The final push for me to actually sign up and train for a race was having Chloe. I felt like I could conquer the world after having a baby. After all, nothing could be more difficult, right?
I can now answer that question with a resounding "NO!" This marathon was a lot more difficult than labor and delivery.
But, am I glad I did it? Yes! Even as I write this (the day after the race), with sore knees, calves, quads, back and shoulders, I can tell you that it was worth every pain that I'm now enduring. By crossing that finish line at the end of 26.2 miles, I defeated my SELF. My doubts, inhibitions, my body and that part of my mind that tells me daily, "no you can't" is wrong. I can. I will. I did.
I don't expect anyone to understand how this whole experience affected me. That would be impossible. After all, every single runner out there on Sunday had a different experience and took away something different.
Now for the play by play:
It was 60 something degrees and 100% humidity when we started the race. I was in corral 15. When it was our corral's turn to start, I had no nerves. I think the lady I was talking to before the race helped me settle those. A big thanks to her!
Mark set up shop at mile 3, 8 and 10 to take pictures. Around mile 11, the race split off and Mark could no longer watch. I felt great the first 15 miles. It was around mile 17 that my mind and body started getting the better of me.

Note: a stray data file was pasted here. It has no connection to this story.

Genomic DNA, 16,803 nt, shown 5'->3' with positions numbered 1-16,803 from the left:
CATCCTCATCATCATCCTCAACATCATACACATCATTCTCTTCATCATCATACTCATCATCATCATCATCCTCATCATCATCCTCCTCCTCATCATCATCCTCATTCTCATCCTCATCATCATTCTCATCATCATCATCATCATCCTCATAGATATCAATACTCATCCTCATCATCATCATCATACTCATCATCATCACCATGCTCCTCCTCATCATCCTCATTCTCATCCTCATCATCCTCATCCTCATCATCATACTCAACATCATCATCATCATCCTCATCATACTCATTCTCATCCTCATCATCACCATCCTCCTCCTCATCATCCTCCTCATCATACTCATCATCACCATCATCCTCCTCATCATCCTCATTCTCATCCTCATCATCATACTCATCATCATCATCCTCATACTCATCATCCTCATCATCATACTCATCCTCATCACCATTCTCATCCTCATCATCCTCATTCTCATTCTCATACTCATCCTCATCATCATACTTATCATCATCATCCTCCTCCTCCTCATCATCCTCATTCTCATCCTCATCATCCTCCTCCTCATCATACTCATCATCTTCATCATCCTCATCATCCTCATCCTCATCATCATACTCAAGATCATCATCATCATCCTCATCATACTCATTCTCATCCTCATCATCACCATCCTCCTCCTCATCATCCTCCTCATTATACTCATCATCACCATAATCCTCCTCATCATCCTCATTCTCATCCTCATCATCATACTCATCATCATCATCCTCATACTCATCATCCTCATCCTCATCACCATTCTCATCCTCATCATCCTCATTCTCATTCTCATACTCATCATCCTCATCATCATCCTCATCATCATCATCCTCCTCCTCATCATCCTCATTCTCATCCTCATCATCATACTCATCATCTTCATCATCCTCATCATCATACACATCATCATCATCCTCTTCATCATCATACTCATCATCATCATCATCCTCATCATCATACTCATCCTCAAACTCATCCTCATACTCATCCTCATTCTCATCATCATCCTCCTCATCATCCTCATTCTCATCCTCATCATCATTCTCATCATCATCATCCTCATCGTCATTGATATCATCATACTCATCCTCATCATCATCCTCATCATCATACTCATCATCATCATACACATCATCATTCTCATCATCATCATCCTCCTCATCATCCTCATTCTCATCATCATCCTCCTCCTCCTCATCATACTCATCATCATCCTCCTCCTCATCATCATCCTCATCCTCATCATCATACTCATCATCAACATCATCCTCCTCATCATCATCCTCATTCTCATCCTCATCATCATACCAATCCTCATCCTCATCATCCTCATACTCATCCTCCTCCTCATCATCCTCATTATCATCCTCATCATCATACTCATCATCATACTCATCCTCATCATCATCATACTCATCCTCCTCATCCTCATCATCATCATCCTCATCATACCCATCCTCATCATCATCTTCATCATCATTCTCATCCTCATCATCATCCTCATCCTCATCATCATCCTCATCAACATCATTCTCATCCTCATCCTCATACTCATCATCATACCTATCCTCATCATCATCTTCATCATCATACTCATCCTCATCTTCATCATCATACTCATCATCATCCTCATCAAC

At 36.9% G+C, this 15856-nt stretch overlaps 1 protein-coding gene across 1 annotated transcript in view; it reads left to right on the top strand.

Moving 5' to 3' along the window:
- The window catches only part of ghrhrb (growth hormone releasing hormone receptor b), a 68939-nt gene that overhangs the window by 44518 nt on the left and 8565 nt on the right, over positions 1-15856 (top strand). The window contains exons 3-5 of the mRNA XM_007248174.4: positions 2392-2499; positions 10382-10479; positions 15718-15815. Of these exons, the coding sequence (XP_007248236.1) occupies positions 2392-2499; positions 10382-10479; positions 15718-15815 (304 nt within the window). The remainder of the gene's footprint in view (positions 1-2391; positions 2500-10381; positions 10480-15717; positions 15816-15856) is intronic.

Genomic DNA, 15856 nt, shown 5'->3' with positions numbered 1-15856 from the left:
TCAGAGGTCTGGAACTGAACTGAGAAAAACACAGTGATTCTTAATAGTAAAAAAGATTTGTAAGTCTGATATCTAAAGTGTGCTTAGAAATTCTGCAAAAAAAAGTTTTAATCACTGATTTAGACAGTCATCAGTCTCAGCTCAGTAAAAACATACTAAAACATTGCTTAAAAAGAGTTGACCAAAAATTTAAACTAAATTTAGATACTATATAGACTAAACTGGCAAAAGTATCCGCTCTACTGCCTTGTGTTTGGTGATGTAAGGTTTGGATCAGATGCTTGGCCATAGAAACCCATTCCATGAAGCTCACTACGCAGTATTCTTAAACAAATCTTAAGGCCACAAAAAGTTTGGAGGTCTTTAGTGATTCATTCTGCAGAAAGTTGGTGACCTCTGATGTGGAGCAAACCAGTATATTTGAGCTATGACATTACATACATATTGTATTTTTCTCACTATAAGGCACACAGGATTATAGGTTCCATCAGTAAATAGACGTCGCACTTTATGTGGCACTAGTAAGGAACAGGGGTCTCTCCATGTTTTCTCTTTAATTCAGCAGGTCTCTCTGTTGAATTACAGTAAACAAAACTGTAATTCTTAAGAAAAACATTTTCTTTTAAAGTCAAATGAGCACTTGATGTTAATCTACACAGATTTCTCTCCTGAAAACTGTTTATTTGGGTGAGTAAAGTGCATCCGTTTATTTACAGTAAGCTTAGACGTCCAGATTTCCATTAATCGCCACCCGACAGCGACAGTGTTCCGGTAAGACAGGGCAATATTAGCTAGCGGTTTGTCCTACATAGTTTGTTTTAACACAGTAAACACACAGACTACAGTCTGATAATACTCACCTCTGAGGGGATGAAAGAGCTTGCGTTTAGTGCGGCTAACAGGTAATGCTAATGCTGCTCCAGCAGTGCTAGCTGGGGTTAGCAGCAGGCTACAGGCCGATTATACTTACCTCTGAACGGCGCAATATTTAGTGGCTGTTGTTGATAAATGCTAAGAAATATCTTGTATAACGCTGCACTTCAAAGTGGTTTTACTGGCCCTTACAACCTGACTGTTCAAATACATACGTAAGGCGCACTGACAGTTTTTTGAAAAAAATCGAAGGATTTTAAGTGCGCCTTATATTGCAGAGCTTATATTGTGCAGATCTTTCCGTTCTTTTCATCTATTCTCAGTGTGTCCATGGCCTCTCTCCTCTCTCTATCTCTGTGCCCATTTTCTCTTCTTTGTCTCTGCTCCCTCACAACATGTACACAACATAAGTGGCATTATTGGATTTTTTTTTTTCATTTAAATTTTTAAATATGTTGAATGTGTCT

Every time my feet hit the ground, pain radiated in the balls of my feet. (If I had been paying attention to my running gear, I would have purchased new shoes a few weeks before the race. Instead I was running in worn out gear with little cushion on the soles.) It also didn't help that the people around me were walking. It's very tempting to walk with them. So around mile 18, I started walking through the water stations. Partly in effort to make sure I was actually getting to eat the salt packets (that's right) and drink the water (it's difficult to drink while you're running) and partly to save energy so I could finish the race running.
At mile 20, I was physically spent. I was walking through water stations and a little between them. The two miles between the 24 marker and the 26 market felt like another 5 miles. And the .2 mile before the finish line was the longest, steepest hill in the race. I took somewhere between 5 and 10 walking steps before I saw Mark yelling at me. Everyone along the finish line was saying 'It's just around the corner' so I sucked it up and started running again. They were right. I turned the corner and saw the finish line. I started crying and my throat closed up making it hard to breath, so I pushed the sobs back down and ran as fast as I could (which wasn't fast at all) to grab my metal.
My official time: 4:54:17
117 out of 311 in my division (Females 25-29)
643 out of 1783 in my gender
1771 out of 4040 in the race
That wasn't as good as I hoped for but I'm glad I finished under the 5 hour mark.
|before the race.|
|not even half of the crowd.|
|fueling up before with a bagel and banana|
|wheel chair marathoners. impressive. at least two military vets.|
|Winner? I don't know.|
|interesting. if you dress like that, you better run fast!|
|Trojan coach for encouragement.|
|at mile 3. still feeling good.|
|mile 8. still feeling good!|
|just passed Mark and got a high five at mile 10.|
|after the race. holding back happy tears.|
|I DID IT!!|
"Running is a road to self-awareness and self-reliance. You can push yourself to extremes and learn the harsh reality of your physical and mental limitations or coast quietly down a solitary path watching the Earth spin at your feet. But, when you are through, exhilarated and exhausted, at least for the moment, everything seems right in the world." (-Unknown)
Say a quick prayer for the family of a fellow runner and Red Raider who passed away after completing the half marathon on Sunday.